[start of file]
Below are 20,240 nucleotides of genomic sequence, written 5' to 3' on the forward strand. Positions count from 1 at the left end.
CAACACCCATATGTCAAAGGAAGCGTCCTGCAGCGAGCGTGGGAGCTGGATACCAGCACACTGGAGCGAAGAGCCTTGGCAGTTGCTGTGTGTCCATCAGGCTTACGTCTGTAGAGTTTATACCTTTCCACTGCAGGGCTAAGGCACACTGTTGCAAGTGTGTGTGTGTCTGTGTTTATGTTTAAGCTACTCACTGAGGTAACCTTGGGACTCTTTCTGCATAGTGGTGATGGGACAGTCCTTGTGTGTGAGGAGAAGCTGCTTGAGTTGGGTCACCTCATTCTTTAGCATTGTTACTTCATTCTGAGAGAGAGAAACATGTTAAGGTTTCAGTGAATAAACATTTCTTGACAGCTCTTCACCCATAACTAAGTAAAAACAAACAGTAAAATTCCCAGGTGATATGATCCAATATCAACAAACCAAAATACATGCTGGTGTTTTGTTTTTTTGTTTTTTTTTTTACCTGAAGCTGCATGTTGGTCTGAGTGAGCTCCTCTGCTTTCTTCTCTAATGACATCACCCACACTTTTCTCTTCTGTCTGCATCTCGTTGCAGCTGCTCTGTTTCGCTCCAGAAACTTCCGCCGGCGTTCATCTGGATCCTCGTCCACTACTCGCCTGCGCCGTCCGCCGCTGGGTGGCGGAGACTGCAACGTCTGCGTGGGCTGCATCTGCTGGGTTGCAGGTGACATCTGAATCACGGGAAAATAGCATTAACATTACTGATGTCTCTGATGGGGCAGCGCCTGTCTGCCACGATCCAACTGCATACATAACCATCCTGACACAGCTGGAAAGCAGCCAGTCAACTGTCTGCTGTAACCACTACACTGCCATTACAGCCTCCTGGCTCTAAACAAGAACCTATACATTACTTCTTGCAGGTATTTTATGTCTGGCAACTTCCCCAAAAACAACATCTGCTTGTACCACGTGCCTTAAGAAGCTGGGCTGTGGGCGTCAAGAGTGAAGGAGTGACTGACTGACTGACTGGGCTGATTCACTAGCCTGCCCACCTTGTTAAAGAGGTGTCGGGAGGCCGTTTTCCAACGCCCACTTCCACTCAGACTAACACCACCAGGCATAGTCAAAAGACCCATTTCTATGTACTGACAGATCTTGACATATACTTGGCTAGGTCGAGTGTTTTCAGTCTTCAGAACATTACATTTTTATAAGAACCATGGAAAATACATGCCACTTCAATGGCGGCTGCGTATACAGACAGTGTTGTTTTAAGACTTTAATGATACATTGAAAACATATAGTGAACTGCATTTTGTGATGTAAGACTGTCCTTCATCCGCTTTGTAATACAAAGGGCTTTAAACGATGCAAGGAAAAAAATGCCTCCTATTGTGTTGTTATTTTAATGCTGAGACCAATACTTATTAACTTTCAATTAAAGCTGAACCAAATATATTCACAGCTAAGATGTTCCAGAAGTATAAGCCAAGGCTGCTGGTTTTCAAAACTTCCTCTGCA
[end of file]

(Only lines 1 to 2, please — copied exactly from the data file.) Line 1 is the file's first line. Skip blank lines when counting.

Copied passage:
Below are 20,240 nucleotides of genomic sequence, written 5' to 3' on the forward strand. Positions count from 1 at the left end.
CAACACCCATATGTCAAAGGAAGCGTCCTGCAGCGAGCGTGGGAGCTGGATACCAGCACACTGGAGCGAAGAGCCTTGGCAGTTGCTGTGTGTCCATCAGGCTTACGTCTGTAGAGTTTATACCTTTCCACTGCAGGGCTAAGGCACACTGTTGCAAGTGTGTGTGTGTCTGTGTTTATGTTTAAGCTACTCACTGAGGTAACCTTGGGACTCTTTCTGCATAGTGGTGATGGGACAGTCCTTGTGTGTGAGGAGAAGCTGCTTGAGTTGGGTCACCTCATTCTTTAGCATTGTTACTTCATTCTGAGAGAGAGAAACATGTTAAGGTTTCAGTGAATAAACATTTCTTGACAGCTCTTCACCCATAACTAAGTAAAAACAAACAGTAAAATTCCCAGGTGATATGATCCAATATCAACAAACCAAAATACATGCTGGTGTTTTGTTTTTTTGTTTTTTTTTTTACCTGAAGCTGCATGTTGGTCTGAGTGAGCTCCTCTGCTTTCTTCTCTAATGACATCACCCACACTTTTCTCTTCTGTCTGCATCTCGTTGCAGCTGCTCTGTTTCGCTCCAGAAACTTCCGCCGGCGTTCATCTGGATCCTCGTCCACTACTCGCCTGCGCCGTCCGCCGCTGGGTGGCGGAGACTGCAACGTCTGCGTGGGCTGCATCTGCTGGGTTGCAGGTGACATCTGAATCACGGGAAAATAGCATTAACATTACTGATGTCTCTGATGGGGCAGCGCCTGTCTGCCACGATCCAACTGCATACATAACCATCCTGACACAGCTGGAAAGCAGCCAGTCAACTGTCTGCTGTAACCACTACACTGCCATTACAGCCTCCTGGCTCTAAACAAGAACCTATACATTACTTCTTGCAGGTATTTTATGTCTGGCAACTTCCCCAAAAACAACATCTGCTTGTACCACGTGCCTTAAGAAGCTGGGCTGTGGGCGTCAAGAGTGAAGGAGTGACTGACTGACTGACTGGGCTGATTCACTAGCCTGCCCACCTTGTTAAAGAGGTGTCGGGAGGCCGTTTTCCAACGCCCACTTCCACTCAGACTAACACCACCAGGCATAGTCAAAAGACCCATTTCTATGTACTGACAGATCTTGACATATACTTGGCTAGGTCGAGTGTTTTCAGTCTTCAGAACATTACATTTTTATAAGAACCATGGAAAATACATGCCACTTCAATGGCGGCTGCGTATACAGACAGTGTTGTTTTAAGACTTTAATGATACATTGAAAACATATAGTGAACTGCATTTTGTGATGTAAGACTGTCCTTCATCCGCTTTGTAATACAAAGGGCTTTAAACGATGCAAGGAAAAAAATGCCTCCTATTGTGTTGTTATTTTAATGCTGAGACCAATACTTATTAACTTTCAATTAAAGCTGAACCAAATATATTCACAGCTAAGATGTTCCAGAAGTATAAGCCAAGGCTGCTGGTTTTCAAAACTTCCTCTGCA